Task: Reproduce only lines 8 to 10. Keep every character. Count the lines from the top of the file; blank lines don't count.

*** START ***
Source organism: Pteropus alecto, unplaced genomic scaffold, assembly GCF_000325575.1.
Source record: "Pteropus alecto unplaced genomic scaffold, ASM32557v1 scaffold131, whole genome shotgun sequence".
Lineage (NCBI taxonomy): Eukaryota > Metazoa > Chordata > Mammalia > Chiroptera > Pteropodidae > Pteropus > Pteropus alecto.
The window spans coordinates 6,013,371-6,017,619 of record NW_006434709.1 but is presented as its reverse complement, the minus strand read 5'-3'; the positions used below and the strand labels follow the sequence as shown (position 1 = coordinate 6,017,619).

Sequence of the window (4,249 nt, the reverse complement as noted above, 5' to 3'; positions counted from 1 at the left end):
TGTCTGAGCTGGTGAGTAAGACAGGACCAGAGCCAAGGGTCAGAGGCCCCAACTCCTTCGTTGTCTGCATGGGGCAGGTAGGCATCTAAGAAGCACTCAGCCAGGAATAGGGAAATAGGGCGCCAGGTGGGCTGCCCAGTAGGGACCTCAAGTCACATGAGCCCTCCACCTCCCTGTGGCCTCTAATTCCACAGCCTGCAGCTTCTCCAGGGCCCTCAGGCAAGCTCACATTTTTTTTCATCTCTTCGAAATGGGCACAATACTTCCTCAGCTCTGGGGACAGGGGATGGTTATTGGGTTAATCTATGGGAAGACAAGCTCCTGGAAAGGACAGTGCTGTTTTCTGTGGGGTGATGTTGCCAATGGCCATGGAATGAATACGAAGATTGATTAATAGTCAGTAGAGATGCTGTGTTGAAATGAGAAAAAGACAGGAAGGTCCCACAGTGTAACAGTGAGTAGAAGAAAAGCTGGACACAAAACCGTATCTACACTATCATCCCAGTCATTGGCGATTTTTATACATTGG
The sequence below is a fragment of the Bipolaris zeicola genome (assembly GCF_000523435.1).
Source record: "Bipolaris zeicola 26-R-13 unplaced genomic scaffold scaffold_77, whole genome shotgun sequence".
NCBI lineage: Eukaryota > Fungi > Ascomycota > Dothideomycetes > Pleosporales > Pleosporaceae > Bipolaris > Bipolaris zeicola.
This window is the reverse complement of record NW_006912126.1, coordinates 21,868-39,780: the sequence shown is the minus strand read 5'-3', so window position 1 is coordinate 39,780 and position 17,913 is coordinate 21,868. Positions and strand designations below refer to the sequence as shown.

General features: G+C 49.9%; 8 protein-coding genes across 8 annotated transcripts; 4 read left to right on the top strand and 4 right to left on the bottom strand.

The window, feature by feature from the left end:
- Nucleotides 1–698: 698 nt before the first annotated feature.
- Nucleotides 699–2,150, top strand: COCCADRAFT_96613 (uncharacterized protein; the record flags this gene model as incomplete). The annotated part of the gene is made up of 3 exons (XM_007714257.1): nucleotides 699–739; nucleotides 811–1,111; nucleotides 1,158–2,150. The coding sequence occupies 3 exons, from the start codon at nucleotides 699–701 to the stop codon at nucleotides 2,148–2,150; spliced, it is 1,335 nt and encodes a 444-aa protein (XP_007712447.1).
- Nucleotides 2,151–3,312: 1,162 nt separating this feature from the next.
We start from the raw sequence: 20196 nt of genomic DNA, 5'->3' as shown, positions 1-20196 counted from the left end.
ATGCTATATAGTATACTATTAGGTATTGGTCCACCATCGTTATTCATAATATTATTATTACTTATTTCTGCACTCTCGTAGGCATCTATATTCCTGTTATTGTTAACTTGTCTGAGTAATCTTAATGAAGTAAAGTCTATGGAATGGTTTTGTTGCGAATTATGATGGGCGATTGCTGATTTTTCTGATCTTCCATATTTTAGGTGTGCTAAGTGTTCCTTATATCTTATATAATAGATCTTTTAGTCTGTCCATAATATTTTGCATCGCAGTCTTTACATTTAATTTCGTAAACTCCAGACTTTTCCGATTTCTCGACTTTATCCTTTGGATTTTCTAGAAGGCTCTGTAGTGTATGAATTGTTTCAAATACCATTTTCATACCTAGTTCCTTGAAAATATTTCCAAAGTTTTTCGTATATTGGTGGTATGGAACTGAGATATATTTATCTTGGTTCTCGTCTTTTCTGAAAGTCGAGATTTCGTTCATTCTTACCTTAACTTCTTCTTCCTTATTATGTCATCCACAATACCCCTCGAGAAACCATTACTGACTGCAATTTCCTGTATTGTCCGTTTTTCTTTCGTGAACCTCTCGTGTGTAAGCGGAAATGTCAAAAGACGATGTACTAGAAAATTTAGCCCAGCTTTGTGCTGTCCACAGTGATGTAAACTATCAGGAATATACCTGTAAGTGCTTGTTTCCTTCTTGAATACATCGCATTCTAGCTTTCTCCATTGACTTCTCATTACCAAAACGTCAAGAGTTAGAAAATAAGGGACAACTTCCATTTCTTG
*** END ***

Source record: "Bipolaris zeicola 26-R-13 unplaced genomic scaffold scaffold_77, whole genome shotgun sequence".
NCBI lineage: Eukaryota > Fungi > Ascomycota > Dothideomycetes > Pleosporales > Pleosporaceae > Bipolaris > Bipolaris zeicola.
This window is the reverse complement of record NW_006912126.1, coordinates 21,868-39,780: the sequence shown is the minus strand read 5'-3', so window position 1 is coordinate 39,780 and position 17,913 is coordinate 21,868. Positions and strand designations below refer to the sequence as shown.